One (two, three, ten – a lot, but because he’s a hero Alfred only ever counts one) treacherous tear escapes Alfred’s eye before he can help it, but he furiously scrubs it away (still not a girl) before anyone can see and laugh at him for it. He’s so busy scrubbing his eyes he completely obscures his sight; the world’s all blurry fireworks because he’s pressed his fists to his eyes so hard, but his hearing’s sharp – sharper – and he hears a rather peculiar sort of jingling from a few aisles away, out of beat with the store music and sounding a little like the time one of papa’s friend’s new babies had got a jingly rattle and started repeatedly hitting Mattie over the head with it. It sounds a lot like that rattle and so Alfred hastily tracks down the sound – whilst papa’s friend isn’t the most responsible of grown-ups (he’s a bit weird and says tomatoes are fruits and keeps trying to give them to Alfred and Mattie all the time), he’s still a nice grown-up, with a nice smile and nice hugs, and Alfred likes him, even if one of his babies is a brat and picks on Mattie lots.

Papa’s friend or his babies isn’t making the jingly noise, though. No – it’s an elf in the Harry Potter aisle of toys, and whilst Alfred is usually deeply suspicious of people claiming to be elves this one looks like a proper elf in green and red and wearing a jingly hat. And he’s looking at Harry Potter things, so he’s cool, and elves must like magic stuff, right? Because Santa’s magic, and –

Maybe magic can find Mattie? Magic can work. Totally. Only – Alfred’s not terribly sure the guy in front of him is an elf, even though he has the clothes, because Alfred has a Batman costume, but he’s not Batman (and doesn’t want to be Batman either because although Batman’s cool and invents cool things Superman’s better because Superman can fly).

The elf turns slightly then, poking around at things on the shelf in front of him, and Alfred catches sight of the guy’s face.

Whoa.

No normal person has eyebrows that big. Ever. Alfred has never seen eyebrows that big. Or. Grumpy-looking. Can eyebrows be grumpy-looking? They’re grumpy-looking eyebrows that aren’t normal, so the guy in front of him isn’t a person and is an elf. Logically.

(Alfred goes over to ask him though, just in case.)




“Ah – excuse-moi, you work here, yes? I was wondering, have you seen a little boy wandering around by himself? My son – my other son, this one’s twin; he appears to have gotten himself lost-”




Children are incapable of staying put.




The tannoy-system is out. Of course, Arthur should’ve expected it, considering he actually has to use the damn thing for once, but no. Sod’s Law works against him once again, and no public announcements can be made in-store because the vocal Polish employee had apparently jabbed one button one time too many with his sparkly pink-polished nails and broken the whole system that very morning.

Toris looks terribly apologetic as he relays the bad news to Arthur at the nearest tinsel-festooned customer information desk, so Arthur manages to control his temper, pinching the bridge of his nose between forefinger and thumb and inwardly counting slowly to ten.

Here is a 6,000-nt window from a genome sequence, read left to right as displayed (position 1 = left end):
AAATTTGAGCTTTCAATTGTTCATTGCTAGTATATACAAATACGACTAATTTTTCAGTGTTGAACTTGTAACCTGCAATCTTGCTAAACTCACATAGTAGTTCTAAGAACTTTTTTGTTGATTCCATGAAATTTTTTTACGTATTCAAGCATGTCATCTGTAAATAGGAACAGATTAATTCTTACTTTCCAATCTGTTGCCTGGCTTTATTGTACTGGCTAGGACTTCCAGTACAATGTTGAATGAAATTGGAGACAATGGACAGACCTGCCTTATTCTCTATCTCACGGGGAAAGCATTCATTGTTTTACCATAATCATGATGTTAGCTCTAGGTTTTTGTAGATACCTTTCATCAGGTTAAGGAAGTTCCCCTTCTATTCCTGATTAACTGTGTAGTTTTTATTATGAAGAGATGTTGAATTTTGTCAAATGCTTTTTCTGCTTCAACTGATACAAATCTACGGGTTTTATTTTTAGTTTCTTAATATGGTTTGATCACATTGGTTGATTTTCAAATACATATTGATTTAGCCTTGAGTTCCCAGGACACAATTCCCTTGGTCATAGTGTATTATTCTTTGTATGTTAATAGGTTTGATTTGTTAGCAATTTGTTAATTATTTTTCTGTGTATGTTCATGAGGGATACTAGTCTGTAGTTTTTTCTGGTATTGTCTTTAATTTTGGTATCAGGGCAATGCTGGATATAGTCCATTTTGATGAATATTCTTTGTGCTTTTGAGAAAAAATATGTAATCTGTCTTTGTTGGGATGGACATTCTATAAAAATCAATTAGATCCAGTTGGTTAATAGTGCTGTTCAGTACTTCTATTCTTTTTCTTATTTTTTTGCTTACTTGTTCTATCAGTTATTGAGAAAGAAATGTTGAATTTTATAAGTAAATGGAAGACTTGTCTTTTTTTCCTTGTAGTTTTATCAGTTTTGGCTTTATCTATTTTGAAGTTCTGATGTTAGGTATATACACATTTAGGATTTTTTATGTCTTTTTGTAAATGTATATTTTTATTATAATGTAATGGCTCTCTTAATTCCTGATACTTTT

Arthur’s not high enough up in the store food-chain to get a walkie-talkie of his own to send out a jungle-call that way about a lost child – no, his is a temporary job over the holiday season, one he’ll be glad to be rid of alongside his pain in the arse of a boss.

So.

No tannoys, no walkie-talkies, and one little lost child casually perched on the customer information desk idly swinging his legs back and forth so his heels drum against the wood. He looks a lot happier than he’d been when he’d first come to Arthur – even more so when Arthur had allowed the kid (Alfred, as the boy had brightly introduced himself; Alfred Bonnefoy) to wear Arthur’s elf hat to cheer him up. It’s far too large for him, and makes the boy’s fringe stick out oddly – Arthur has to strongly resist the urge to brush the hair aside, tucking back the longer strands behind Alfred’s ears. (He restrains himself, smothering the urge with his happiness at being temporarily relieved of the evil hat, even if it does mean his rather spectacular hat-hair is now exposed to the world.)

The bell on the end rings out when Alfred tilts his head up to look at Arthur when Toris is done talking, curious. “So we can’t do the voice-thing like God?”

Arthur shakes his head. “No, we can’t do the voice-thing li- Alfred, God doesn’t talk over the store tannoys.”

“Why not?”

“…Because God doesn’t do things like that.” Arthur is woefully unprepared to deal with young children and spiritual questions.

Alfred ventures on regardless. “But why not? Doesn’t He like your store?”

…A very good question and an interesting point, but Arthur has the strong suspicion it’s inappropriate to tell a six year-old that your boss is enough of a wanker to be going to Hell three times over with change to spare. “Because He’s a very busy person.”

“So He gets other people to do it?”

“…Something like that…” Arthur valiantly ignores Toris covering a smile behind one hand. Valiantly.

Alfred just plain doesn’t notice. “You should get Santa to do it.”